After having accused the chairman of the War Crimes Tribunal in The Hague of being a puppet of the American administration, Judge Frederik Harhoff has been removed from a case against a Serbian party leader who is accused of war crimes, according to a court decision that Information has acquired.
Earlier this summer, Harhoff wrote a letter to the UN court, accusing the tribunal of allowing war criminals from the former Yugoslavia to go free. The accusation was based on court decisions handed down in connection with senior officers involved in the civil war in the Balkans in the 1990s.
Among others, the freed Serbian Chief of General Staff Momcilo Perisic, who was sentenced to 27 years in prison by the court of first instance for war crimes committed between 1993 and 1995 in Sarajevo and Srebrenica.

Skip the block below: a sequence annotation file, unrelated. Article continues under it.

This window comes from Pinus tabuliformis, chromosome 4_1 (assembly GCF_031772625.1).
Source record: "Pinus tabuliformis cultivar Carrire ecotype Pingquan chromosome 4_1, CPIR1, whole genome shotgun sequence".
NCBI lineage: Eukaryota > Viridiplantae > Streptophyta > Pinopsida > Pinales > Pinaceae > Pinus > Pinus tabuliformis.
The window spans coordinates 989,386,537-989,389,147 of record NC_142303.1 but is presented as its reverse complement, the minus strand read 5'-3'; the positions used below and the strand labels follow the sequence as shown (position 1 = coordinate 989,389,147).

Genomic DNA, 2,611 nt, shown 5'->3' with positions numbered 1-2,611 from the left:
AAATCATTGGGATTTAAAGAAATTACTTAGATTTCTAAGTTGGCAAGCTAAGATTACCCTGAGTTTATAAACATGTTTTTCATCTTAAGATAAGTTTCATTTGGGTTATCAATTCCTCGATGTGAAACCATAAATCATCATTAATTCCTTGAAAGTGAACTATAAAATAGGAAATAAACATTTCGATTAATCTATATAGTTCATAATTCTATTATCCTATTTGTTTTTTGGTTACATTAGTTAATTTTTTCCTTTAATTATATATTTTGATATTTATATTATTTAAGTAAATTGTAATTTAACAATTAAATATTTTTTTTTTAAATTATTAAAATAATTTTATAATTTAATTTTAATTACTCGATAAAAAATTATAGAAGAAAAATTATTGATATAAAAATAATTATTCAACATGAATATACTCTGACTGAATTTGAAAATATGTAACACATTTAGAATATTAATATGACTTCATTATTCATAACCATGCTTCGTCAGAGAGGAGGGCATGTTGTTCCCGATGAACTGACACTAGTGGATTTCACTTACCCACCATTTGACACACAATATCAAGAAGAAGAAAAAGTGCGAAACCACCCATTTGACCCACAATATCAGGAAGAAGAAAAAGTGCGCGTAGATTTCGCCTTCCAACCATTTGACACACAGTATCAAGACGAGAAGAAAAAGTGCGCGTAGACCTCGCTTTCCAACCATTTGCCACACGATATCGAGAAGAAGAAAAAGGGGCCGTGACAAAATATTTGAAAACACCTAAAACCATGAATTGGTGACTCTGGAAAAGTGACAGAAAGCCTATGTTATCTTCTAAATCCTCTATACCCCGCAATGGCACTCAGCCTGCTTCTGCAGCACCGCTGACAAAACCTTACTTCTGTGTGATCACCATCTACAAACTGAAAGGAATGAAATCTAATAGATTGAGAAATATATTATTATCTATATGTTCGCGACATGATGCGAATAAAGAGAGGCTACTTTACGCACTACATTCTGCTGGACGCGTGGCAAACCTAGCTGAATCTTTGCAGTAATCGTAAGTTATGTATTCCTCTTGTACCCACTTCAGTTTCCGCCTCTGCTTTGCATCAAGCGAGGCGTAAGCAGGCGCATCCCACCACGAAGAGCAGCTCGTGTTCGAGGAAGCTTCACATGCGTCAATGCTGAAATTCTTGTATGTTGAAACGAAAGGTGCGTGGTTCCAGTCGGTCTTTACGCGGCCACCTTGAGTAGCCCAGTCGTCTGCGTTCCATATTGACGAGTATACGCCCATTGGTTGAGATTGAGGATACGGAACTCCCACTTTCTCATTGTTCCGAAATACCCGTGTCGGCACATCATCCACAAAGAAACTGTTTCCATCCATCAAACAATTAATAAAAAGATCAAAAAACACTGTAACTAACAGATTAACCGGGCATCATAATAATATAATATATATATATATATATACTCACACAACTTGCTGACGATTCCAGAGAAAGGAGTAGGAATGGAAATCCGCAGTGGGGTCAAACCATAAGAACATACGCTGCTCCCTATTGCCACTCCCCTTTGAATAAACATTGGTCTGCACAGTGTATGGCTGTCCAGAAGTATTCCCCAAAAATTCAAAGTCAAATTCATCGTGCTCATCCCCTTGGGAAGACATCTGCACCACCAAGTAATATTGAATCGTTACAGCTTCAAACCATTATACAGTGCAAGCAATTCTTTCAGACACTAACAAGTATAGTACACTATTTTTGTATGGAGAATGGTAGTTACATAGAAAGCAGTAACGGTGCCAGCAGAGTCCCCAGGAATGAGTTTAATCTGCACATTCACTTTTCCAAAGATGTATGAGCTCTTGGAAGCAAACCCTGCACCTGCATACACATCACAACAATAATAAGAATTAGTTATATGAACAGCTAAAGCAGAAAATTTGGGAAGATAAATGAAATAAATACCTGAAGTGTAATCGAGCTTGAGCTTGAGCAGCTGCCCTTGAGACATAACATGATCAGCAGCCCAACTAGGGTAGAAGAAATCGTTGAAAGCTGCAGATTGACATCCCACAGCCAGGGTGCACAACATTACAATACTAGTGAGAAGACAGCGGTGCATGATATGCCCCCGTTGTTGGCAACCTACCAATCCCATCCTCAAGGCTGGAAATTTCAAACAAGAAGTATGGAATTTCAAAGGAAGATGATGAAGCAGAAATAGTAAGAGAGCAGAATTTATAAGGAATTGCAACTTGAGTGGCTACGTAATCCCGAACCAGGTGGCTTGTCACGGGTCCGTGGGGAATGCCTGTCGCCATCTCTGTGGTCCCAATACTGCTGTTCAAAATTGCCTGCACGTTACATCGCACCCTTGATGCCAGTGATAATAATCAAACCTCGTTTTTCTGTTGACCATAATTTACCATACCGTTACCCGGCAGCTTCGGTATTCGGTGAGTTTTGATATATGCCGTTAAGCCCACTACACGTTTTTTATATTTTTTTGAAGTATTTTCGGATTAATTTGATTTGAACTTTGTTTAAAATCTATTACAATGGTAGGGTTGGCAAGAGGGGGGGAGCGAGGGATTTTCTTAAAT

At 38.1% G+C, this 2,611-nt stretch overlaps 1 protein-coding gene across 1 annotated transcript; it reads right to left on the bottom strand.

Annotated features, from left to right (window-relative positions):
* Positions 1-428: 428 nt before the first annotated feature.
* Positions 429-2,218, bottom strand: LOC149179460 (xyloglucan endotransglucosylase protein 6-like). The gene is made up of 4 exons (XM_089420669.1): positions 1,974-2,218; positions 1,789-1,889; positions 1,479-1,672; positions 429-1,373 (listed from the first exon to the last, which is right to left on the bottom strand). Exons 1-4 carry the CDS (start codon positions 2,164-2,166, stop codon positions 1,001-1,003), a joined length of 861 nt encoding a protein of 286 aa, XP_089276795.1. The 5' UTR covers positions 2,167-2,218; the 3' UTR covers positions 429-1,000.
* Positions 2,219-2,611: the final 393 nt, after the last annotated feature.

According to Harhoff, the releases were handed down following pressure from the United States and Israel.
WikiLeaks documents have suggested that the court chairman, Theodor Meron, was close to the US administration in his first period as chairman.
Harhoff’s criticism appears to be the direct reason for him being shelved, according to Information.
Vojislav Seselj, the founder of the Radical Serbian Party who is before the court, has maintained that Frederik Harhoff cannot be impartial given his letter and criticism, and is prejudiced towards penalising Seselj.
A majority of judges who have looked into the issue have found in favour of Seselj.
The judges say in their decision that “In his letter, Judge Harhoff has demonstrated a prejudice in favour of conviction in a way that a reasonable and well-informed observer reasonably would perceive as prejudice”.
Leiden University International Criminal Law Expert Dov Jacobs says that Harhoff is paying the price for saying aloud what many others at the War Crimes Tribunal in The Hague think.
“Harhoff’s possibilities for continuing at the court amount to zero,” Dov Jacobs tells Information.
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Edited by Julian Isherwood